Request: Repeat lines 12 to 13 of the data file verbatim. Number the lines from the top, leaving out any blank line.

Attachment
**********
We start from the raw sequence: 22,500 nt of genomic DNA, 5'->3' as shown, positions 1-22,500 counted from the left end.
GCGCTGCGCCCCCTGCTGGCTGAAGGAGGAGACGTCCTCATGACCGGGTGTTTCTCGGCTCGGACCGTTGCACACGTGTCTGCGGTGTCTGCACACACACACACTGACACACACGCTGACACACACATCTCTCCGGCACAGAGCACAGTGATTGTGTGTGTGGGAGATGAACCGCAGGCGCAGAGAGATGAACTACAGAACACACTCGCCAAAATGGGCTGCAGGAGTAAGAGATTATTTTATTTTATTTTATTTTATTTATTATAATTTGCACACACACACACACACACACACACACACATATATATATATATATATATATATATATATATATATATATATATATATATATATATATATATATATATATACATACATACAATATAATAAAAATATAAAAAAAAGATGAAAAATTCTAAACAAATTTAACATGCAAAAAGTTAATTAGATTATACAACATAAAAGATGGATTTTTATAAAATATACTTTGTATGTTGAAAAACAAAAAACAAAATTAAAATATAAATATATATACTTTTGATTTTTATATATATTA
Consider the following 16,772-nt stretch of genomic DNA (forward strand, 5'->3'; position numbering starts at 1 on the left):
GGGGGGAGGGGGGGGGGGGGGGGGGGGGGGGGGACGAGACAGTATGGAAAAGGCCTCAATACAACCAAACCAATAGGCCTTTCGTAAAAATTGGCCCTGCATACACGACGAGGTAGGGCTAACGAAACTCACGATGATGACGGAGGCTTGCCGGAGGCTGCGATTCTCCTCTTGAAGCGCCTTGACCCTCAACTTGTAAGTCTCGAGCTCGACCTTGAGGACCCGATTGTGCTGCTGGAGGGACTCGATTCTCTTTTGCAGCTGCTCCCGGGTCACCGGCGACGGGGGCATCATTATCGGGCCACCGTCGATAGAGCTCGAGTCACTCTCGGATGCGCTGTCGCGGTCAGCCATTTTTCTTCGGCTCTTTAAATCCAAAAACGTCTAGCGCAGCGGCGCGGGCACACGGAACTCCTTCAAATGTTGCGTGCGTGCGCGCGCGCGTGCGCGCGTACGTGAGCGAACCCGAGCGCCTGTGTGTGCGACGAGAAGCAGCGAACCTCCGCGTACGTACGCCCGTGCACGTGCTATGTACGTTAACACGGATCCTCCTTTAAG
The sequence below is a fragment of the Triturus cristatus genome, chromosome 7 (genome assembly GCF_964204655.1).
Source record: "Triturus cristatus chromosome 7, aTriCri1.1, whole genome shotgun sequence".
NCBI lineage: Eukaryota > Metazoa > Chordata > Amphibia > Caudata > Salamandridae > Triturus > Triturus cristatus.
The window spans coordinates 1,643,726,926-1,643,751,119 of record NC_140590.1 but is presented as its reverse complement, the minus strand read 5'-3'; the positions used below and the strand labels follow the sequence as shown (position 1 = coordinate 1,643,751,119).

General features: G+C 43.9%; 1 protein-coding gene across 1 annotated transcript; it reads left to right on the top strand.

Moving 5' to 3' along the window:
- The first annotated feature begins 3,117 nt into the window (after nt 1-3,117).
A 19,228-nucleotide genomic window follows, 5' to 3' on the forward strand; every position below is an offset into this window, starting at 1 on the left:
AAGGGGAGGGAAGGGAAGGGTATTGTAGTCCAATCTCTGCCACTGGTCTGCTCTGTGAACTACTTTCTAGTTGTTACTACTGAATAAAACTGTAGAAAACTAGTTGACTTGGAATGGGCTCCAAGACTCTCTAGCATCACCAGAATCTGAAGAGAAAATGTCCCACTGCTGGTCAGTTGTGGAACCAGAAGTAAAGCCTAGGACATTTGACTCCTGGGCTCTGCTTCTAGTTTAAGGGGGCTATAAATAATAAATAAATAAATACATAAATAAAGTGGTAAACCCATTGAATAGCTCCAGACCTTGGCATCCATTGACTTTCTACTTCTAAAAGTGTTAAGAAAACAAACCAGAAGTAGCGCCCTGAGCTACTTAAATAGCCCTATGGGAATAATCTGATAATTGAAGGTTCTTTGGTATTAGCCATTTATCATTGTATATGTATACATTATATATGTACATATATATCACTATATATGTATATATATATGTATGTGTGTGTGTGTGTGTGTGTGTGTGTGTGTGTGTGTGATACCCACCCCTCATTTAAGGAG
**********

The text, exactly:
A 19,228-nucleotide genomic window follows, 5' to 3' on the forward strand; every position below is an offset into this window, starting at 1 on the left:
AAGGGGAGGGAAGGGAAGGGTATTGTAGTCCAATCTCTGCCACTGGTCTGCTCTGTGAACTACTTTCTAGTTGTTACTACTGAATAAAACTGTAGAAAACTAGTTGACTTGGAATGGGCTCCAAGACTCTCTAGCATCACCAGAATCTGAAGAGAAAATGTCCCACTGCTGGTCAGTTGTGGAACCAGAAGTAAAGCCTAGGACATTTGACTCCTGGGCTCTGCTTCTAGTTTAAGGGGGCTATAAATAATAAATAAATAAATACATAAATAAAGTGGTAAACCCATTGAATAGCTCCAGACCTTGGCATCCATTGACTTTCTACTTCTAAAAGTGTTAAGAAAACAAACCAGAAGTAGCGCCCTGAGCTACTTAAATAGCCCTATGGGAATAATCTGATAATTGAAGGTTCTTTGGTATTAGCCATTTATCATTGTATATGTATACATTATATATGTACATATATATCACTATATATGTATATATATATGTATGTGTGTGTGTGTGTGTGTGTGTGTGTGTGTGTGTGTGATACCCACCCCTCATTTAAGGAG